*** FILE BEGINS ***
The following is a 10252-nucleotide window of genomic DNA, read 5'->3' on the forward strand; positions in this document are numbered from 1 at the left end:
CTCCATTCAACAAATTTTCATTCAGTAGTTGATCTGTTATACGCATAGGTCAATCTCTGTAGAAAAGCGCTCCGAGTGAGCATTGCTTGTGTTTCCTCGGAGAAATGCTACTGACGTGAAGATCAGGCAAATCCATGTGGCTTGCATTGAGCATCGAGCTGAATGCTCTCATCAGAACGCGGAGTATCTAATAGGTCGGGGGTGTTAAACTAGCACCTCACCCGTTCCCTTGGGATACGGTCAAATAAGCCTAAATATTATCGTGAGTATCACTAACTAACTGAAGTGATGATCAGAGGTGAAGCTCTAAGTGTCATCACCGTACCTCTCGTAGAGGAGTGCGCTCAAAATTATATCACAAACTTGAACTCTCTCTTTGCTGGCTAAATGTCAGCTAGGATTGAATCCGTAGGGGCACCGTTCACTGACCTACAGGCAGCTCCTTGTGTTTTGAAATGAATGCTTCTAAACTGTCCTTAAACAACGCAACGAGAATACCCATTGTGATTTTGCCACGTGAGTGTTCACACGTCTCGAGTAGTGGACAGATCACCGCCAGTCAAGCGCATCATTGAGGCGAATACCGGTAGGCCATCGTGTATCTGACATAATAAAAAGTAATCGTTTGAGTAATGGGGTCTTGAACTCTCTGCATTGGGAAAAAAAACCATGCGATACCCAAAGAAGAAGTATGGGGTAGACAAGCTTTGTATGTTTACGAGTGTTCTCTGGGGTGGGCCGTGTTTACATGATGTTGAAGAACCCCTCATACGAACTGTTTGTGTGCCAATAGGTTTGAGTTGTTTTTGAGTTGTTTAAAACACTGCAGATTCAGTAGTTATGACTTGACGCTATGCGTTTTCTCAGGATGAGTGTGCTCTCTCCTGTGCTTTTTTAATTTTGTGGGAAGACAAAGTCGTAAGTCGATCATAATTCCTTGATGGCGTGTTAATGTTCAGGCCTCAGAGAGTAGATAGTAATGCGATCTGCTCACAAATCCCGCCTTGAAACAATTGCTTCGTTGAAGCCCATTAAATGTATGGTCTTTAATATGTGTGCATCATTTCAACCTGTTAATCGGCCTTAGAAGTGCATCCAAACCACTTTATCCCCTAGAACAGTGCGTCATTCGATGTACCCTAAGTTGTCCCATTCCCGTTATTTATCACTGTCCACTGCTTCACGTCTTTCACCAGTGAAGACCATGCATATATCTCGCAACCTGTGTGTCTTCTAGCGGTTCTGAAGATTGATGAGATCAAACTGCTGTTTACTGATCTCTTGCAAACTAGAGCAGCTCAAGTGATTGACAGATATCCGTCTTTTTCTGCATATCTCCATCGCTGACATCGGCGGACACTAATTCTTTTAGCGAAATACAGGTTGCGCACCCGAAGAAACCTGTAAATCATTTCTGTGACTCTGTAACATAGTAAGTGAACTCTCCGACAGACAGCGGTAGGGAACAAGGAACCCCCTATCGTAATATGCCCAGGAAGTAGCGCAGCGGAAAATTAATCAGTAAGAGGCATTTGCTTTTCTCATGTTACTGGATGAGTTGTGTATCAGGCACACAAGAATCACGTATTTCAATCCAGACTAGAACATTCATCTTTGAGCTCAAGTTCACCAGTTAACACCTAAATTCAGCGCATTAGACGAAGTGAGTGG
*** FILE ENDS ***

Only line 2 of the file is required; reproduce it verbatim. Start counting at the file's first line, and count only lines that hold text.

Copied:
CTCCATTCAACAAATTTTCATTCAGTAGTTGATCTGTTATACGCATAGGTCAATCTCTGTAGAAAAGCGCTCCGAGTGAGCATTGCTTGTGTTTCCTCGGAGAAATGCTACTGACGTGAAGATCAGGCAAATCCATGTGGCTTGCATTGAGCATCGAGCTGAATGCTCTCATCAGAACGCGGAGTATCTAATAGGTCGGGGGTGTTAAACTAGCACCTCACCCGTTCCCTTGGGATACGGTCAAATAAGCCTAAATATTATCGTGAGTATCACTAACTAACTGAAGTGATGATCAGAGGTGAAGCTCTAAGTGTCATCACCGTACCTCTCGTAGAGGAGTGCGCTCAAAATTATATCACAAACTTGAACTCTCTCTTTGCTGGCTAAATGTCAGCTAGGATTGAATCCGTAGGGGCACCGTTCACTGACCTACAGGCAGCTCCTTGTGTTTTGAAATGAATGCTTCTAAACTGTCCTTAAACAACGCAACGAGAATACCCATTGTGATTTTGCCACGTGAGTGTTCACACGTCTCGAGTAGTGGACAGATCACCGCCAGTCAAGCGCATCATTGAGGCGAATACCGGTAGGCCATCGTGTATCTGACATAATAAAAAGTAATCGTTTGAGTAATGGGGTCTTGAACTCTCTGCATTGGGAAAAAAAACCATGCGATACCCAAAGAAGAAGTATGGGGTAGACAAGCTTTGTATGTTTACGAGTGTTCTCTGGGGTGGGCCGTGTTTACATGATGTTGAAGAACCCCTCATACGAACTGTTTGTGTGCCAATAGGTTTGAGTTGTTTTTGAGTTGTTTAAAACACTGCAGATTCAGTAGTTATGACTTGACGCTATGCGTTTTCTCAGGATGAGTGTGCTCTCTCCTGTGCTTTTTTAATTTTGTGGGAAGACAAAGTCGTAAGTCGATCATAATTCCTTGATGGCGTGTTAATGTTCAGGCCTCAGAGAGTAGATAGTAATGCGATCTGCTCACAAATCCCGCCTTGAAACAATTGCTTCGTTGAAGCCCATTAAATGTATGGTCTTTAATATGTGTGCATCATTTCAACCTGTTAATCGGCCTTAGAAGTGCATCCAAACCACTTTATCCCCTAGAACAGTGCGTCATTCGATGTACCCTAAGTTGTCCCATTCCCGTTATTTATCACTGTCCACTGCTTCACGTCTTTCACCAGTGAAGACCATGCATATATCTCGCAACCTGTGTGTCTTCTAGCGGTTCTGAAGATTGATGAGATCAAACTGCTGTTTACTGATCTCTTGCAAACTAGAGCAGCTCAAGTGATTGACAGATATCCGTCTTTTTCTGCATATCTCCATCGCTGACATCGGCGGACACTAATTCTTTTAGCGAAATACAGGTTGCGCACCCGAAGAAACCTGTAAATCATTTCTGTGACTCTGTAACATAGTAAGTGAACTCTCCGACAGACAGCGGTAGGGAACAAGGAACCCCCTATCGTAATATGCCCAGGAAGTAGCGCAGCGGAAAATTAATCAGTAAGAGGCATTTGCTTTTCTCATGTTACTGGATGAGTTGTGTATCAGGCACACAAGAATCACGTATTTCAATCCAGACTAGAACATTCATCTTTGAGCTCAAGTTCACCAGTTAACACCTAAATTCAGCGCATTAGACGAAGTGAGTGG